Bryant Vallejo's Pick
My ideal situation is to devour fresh Dungeness crab smothered in garlic butter with lots of herbs sprinkled on top, and pair that with the intense stoniness of this crisp, racy, mineral-driven Chablis. Try the Savary Hommage, I am telling you, a perfect match!
I admittedly felt a bit skeptical upon hearing of this brand-new Chablis from Domaine Savary. When you already produce stunning wines from two esteemed premiers crus, plus a show-stopping old-vine bottling, why add another? The Savarys assert that this cuvée “gives another style of Chablis, conveying a more saline, iodized minerality that recalls the Chablisien geology and its little oyster shells, Exogyra Virgula.” Indeed, its character stands apart from their other wines: it smells just like the ocean, with a sea-mist freshness to more than satisfy that itch in the back of your throat—the dry feeling that can only be satiated by something bracingly cold and crisp.
Bryant Vallejo's Pick My ideal situation is to devour fresh Dungeness crab smothered in garlic butter with lots of herbs sprinkled on top, and pair that with the intense stoniness of this crisp, racy, mineral-driven Chablis. Try the Savary Hommage, I am telling you, a perfect match!
The Savarys have earned the recognition for their hard work, and are highly regarded in the appellation. The clay-limestone hillsides of the Kimmeridgian chain are excellent for growing dazzling, complex Chardonnay. However ideal the soil, Olivier brings his own brilliance to the table. The grapes from his vineyards throughout the Chablis appellation are blended into one fabulously complex village wine cuvée. He also bottles an extraordinary premier cru from Fourchaume, as well as a separate cuvée of old-vine fruit in heavy, wax-sealed bottles after élévage in demi-muid. These exquisite wines are quintessential Chablis, with unmistakable aromas of ancient crushed shells and a pronounced, racy mineral structure.
In eastern central France, Burgundy is nestled between the wine regions of Champagne to the north, the Jura to the east, the Loire to the west, and the Rhône to the south. This is the terroir par excellence for producing world-class Pinot Noir and Chardonnay.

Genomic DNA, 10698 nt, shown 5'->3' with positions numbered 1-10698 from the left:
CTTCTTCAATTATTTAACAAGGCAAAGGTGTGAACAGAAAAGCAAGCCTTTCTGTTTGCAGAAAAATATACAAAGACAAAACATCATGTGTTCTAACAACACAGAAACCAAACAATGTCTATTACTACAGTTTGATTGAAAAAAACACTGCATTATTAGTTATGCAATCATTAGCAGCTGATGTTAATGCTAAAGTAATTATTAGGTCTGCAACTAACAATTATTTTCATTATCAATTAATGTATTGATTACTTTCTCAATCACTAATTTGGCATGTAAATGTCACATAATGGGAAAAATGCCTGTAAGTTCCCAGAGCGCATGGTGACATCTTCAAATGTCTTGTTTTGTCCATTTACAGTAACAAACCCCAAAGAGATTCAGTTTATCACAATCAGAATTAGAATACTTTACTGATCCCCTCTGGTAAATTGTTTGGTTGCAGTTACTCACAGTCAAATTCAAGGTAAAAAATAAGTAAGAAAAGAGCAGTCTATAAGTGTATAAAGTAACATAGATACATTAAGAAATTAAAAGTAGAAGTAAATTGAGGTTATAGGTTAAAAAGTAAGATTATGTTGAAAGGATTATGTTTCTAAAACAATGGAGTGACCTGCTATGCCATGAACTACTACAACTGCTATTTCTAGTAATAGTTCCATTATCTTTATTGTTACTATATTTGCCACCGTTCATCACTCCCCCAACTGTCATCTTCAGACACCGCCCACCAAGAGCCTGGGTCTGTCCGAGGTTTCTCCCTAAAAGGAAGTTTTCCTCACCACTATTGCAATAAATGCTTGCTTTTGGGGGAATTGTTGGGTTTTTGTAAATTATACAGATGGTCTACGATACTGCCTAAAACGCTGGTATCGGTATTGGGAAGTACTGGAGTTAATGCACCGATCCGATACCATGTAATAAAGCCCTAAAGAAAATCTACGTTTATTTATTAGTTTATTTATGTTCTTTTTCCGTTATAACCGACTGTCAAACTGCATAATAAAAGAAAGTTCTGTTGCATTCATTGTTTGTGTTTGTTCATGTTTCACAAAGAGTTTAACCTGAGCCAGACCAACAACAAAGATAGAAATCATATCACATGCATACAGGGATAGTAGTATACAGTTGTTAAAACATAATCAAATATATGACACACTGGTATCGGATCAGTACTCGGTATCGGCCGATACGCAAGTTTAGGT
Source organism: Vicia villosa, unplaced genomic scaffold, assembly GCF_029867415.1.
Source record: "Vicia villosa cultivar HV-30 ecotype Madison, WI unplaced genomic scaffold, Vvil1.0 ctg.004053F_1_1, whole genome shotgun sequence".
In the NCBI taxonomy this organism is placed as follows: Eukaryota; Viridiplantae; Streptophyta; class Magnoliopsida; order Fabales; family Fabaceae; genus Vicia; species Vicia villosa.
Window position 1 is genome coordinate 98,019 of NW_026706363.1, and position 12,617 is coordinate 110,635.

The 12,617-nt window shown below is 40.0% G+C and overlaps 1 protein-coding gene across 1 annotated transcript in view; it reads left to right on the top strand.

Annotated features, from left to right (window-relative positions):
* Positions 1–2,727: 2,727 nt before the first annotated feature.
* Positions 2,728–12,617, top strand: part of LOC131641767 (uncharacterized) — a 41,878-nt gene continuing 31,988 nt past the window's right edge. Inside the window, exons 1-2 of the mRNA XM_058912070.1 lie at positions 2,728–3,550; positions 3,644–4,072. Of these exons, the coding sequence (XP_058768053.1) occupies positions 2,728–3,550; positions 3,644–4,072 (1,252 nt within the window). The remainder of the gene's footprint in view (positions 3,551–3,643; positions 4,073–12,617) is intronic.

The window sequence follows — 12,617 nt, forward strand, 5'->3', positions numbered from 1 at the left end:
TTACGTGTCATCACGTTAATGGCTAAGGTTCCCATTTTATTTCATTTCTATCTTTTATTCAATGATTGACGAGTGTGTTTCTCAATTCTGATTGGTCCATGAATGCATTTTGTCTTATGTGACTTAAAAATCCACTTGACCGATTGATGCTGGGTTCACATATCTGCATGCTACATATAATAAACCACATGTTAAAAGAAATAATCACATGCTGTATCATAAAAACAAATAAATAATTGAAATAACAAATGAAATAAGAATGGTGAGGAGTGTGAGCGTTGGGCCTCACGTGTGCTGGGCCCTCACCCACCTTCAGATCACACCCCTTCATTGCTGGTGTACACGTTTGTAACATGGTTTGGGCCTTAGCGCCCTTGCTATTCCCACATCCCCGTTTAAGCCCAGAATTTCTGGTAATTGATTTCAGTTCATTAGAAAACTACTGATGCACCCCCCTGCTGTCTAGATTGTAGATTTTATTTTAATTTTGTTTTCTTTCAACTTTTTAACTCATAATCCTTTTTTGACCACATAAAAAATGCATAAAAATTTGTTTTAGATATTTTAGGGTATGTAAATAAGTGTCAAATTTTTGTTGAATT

The southeast-facing hillside between Dijon in the north and Maranges in the south is known as the Côte d’Or or “golden slope.” The Côte d’Or comprises two main sections, both composed of limestone and clay soils: the Côte de Nuits in the northern sector, and the Côte de Beaune in the south. Both areas produce magnificent whites and reds, although the Côte de Beaune produces more white wine and the Côte de Nuits more red.
Chablis is Burgundy’s northern outpost, known for its flinty and age-worthy Chardonnays planted in Kimmeridgian limestone on an ancient seabed. Vézelay is a smaller area south of Chablis with similar qualities, although the limestone there is not Kimmeridgian.
To the south of the Côte de Beaune, the Côte Chalonnaise extends from Chagny on its northern end, down past Chalon-sur-Saône and encompasses the appellations of Bouzeron in the north, followed by Rully, Mercurey, Givry, and Montagny.
Directly south of the Chalonnaise begins the Côte Mâconnais, which extends south past Mâcon to the hamlets of Fuissé, Vinzelles, Chaintré, and Saint-Véran. The Mâconnais is prime Chardonnay country and contains an incredible diversity of soils.
For the wines that I buy I insist that the winemaker leave them whole, intact. I go into the cellars now and select specific barrels or cuvées, and I request that they be bottled without stripping them with filters or other devices. This means that many of our wines will arrive with a smudge of sediment and will throw a more important deposit as time goes by, It also means the wine will taste better.
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